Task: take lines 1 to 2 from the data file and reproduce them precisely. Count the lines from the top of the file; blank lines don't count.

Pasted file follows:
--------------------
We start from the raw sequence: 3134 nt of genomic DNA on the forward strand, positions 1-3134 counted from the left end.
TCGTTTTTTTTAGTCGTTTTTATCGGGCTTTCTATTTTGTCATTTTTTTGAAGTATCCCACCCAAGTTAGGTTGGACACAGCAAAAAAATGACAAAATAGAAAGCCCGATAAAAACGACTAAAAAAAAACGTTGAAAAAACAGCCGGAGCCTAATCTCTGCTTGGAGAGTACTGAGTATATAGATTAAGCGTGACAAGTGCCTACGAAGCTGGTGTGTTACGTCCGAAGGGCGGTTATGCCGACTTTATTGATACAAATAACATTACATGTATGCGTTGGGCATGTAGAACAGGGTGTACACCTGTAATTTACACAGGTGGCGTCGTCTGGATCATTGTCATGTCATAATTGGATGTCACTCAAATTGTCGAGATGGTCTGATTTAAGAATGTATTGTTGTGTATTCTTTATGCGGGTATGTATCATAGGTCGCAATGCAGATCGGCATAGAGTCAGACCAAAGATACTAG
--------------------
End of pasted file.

We start from the raw sequence: 3134 nt of genomic DNA on the forward strand, positions 1-3134 counted from the left end.
TCGTTTTTTTTAGTCGTTTTTATCGGGCTTTCTATTTTGTCATTTTTTTGAAGTATCCCACCCAAGTTAGGTTGGACACAGCAAAAAAATGACAAAATAGAAAGCCCGATAAAAACGACTAAAAAAAAACGTTGAAAAAACAGCCGGAGCCTAATCTCTGCTTGGAGAGTACTGAGTATATAGATTAAGCGTGACAAGTGCCTACGAAGCTGGTGTGTTACGTCCGAAGGGCGGTTATGCCGACTTTATTGATACAAATAACATTACATGTATGCGTTGGGCATGTAGAACAGGGTGTACACCTGTAATTTACACAGGTGGCGTCGTCTGGATCATTGTCATGTCATAATTGGATGTCACTCAAATTGTCGAGATGGTCTGATTTAAGAATGTATTGTTGTGTATTCTTTATGCGGGTATGTATCATAGGTCGCAATGCAGATCGGCATAGAGTCAGACCAAAGATACTAG